Timothee Chalamet's Dune is out in cinemas now, with a sequel now confirmed. And with such incredible scenery and set design, viewers want to know where it was filmed.
Dune is a sci-fi epic based on the novels of the same name by Frank Herbert. Timothee Chalamet stars as the film's main protagonist, Paul Atreides, who embarks upon a dangerous journey across the galaxy to ensure the future of his family and people.
The movie contains plenty of stunning out-of-this-world backdrops and you'll be pleased to know it isn't all green screened. Here are some of the breathtaking, other-worldly locations which were used to film Dune.
This island in Western Norway provides the backdrop for the planet Caladan in the first part of Dune. It's also featured in the trailer.
Located in Vestland County, this rugged peninsula is considered the division point between the Norwegian Sea to the north and the North Sea to the south. It's cold (never reaching above 15 degrees celsius in the summer), isolated, and therefore very other-worldy - especially when Timothee Chalament is standing on its beach dressed head-to-toe in a futuristic, black ensemble which resembles what Neo wore in The Matrix.
Wadi Rum, Jordan
Known as 'the Valley of the Moon,' there's nowhere more fitting than Jordan's Wadi Rum to shoot a sci-fi movie. Its signature red sands and mountains resemble the surface of Mars, which is why countless sci-fi movies, among other genres, have been filmed there.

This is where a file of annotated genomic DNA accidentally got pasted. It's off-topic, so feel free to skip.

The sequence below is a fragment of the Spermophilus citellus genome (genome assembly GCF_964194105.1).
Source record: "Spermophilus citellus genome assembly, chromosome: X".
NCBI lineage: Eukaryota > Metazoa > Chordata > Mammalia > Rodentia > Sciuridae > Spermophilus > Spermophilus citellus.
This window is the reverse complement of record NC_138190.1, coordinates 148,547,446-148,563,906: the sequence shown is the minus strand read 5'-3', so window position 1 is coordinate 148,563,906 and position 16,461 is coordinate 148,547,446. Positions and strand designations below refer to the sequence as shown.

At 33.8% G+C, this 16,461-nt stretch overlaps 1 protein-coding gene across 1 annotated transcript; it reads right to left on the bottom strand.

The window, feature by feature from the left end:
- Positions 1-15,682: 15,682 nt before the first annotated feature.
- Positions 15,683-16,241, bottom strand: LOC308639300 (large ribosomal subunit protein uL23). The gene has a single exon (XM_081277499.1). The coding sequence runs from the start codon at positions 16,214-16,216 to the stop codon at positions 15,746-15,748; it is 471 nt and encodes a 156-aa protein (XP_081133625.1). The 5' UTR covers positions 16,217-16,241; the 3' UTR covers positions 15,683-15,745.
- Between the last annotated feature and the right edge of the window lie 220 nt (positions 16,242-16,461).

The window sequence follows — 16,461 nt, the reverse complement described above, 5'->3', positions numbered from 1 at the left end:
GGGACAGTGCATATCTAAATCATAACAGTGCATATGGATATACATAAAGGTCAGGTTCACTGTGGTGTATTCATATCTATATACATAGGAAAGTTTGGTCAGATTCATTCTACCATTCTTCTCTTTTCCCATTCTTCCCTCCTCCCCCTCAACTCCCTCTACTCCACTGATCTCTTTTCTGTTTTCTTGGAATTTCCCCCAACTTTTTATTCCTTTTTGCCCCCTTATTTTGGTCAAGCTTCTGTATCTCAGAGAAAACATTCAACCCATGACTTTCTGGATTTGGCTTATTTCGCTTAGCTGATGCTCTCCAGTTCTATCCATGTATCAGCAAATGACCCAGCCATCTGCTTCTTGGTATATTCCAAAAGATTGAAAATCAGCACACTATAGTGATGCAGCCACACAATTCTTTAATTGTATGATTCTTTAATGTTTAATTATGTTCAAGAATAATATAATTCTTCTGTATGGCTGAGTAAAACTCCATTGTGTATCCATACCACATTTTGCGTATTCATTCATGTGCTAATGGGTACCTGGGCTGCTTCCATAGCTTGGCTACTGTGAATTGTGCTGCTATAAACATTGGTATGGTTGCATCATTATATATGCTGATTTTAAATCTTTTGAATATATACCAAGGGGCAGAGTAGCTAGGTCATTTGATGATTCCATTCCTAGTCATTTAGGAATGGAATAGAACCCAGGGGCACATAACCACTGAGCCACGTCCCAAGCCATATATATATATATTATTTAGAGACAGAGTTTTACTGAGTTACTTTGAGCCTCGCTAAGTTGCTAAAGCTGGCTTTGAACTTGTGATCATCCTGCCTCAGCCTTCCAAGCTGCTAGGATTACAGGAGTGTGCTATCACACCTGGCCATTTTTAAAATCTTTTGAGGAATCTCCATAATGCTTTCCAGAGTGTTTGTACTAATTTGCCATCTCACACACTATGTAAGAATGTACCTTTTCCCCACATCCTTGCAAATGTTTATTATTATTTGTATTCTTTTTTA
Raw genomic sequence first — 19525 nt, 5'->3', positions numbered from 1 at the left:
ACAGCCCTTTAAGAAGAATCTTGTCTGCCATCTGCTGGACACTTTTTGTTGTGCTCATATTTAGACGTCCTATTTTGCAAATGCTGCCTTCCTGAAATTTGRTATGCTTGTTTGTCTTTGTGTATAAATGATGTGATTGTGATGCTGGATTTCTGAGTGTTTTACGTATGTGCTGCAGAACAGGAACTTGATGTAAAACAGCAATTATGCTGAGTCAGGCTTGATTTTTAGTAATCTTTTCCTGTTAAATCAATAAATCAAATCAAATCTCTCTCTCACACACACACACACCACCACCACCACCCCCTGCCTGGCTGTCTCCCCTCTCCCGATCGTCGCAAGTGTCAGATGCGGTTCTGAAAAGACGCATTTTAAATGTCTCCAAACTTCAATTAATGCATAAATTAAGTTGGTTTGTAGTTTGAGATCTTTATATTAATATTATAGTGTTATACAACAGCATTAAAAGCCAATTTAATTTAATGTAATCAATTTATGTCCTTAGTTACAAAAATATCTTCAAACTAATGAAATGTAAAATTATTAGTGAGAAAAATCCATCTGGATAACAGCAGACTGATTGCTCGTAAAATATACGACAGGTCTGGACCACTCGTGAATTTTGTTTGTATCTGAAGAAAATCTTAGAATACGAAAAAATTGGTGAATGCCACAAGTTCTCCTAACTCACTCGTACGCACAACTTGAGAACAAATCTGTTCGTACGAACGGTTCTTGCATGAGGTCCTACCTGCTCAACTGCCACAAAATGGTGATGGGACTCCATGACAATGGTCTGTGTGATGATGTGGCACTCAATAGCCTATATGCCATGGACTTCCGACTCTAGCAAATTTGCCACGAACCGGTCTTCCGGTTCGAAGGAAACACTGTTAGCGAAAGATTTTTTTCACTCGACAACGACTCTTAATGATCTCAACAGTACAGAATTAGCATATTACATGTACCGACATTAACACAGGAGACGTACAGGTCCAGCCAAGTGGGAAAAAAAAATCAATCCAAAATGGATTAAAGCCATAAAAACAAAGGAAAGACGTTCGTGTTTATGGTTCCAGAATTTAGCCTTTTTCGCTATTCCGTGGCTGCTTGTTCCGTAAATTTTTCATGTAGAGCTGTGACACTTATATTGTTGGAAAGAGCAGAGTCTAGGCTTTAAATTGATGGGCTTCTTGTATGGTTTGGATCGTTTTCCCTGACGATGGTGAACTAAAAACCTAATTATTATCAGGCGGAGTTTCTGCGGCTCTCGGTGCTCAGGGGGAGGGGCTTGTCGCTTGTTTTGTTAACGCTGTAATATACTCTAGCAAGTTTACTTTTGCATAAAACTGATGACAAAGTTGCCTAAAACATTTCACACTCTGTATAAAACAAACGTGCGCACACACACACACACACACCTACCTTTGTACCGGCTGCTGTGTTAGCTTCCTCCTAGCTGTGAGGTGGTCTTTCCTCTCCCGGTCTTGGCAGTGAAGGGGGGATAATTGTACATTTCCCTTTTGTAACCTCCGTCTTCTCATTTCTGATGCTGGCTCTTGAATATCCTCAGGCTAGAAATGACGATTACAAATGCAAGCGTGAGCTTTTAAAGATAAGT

The dream-like landscape has provided a backdrop for Star Wars: The Rise Of Luke Skywalker and The Martian, to name just a couple of examples. But the film which put Wadi Rum on the map for the tourism industry all the way back in the 1960s was Lawrence of Arabia (1962).
In Dune, Wadi Rum provides the backdrop for the planet Arrakis (also known as Dune), which is where the final scenes of the movie take place.
Dune certainly isn't the first, or the last, movie to be filmed there and in fact the film's director, Denis Villeneuve, used this location for his 2010 movie Incendies.
The Empty Quarter, UAE
The next location for Dune lies just across the border from Wadi Rum - in the Empty Quarter (aka Rub' al Khali), which is the largest sand desert region in the world.
This vast area of land stretches 250,000 square miles across the south of the Arabian Peninsula, covering parts of Oman, the UAE, Saudi Arabia and Yemen. The Empty Quarter is home to the world's largest sand dune - Tel Moreeb, which translates to Terrifying Mountain - quite a fitting name at over 300m high.
The Empty Quarter, including Tel Moreeb, was used for yet more scenes on Arrakis in Dune. Timothee Chalamet recalled: "I remember going out of my room at 2am, and it being probably 100 degrees... The shooting temperature was sometimes 120 degrees. They put a cap on it out there, if it gets too hot. I forget what the exact number is, but you can't keep working."
Budapest is another place that Villeneuve has been to before. Parts of Blade Runner 2049 were shot in the Hungarian capital.
Parts of Dune were filmed at the Origo Film Studios there, which is one of Europe's largest film studios and rivals Hollywood in terms of facilities.
Film enthusiasts are able to visit the Origo Studios while staying in Budapest, a historic eastern European city which is as picturesque as it is cultural, with its stunning architecture, bordering hills and bustling riverside.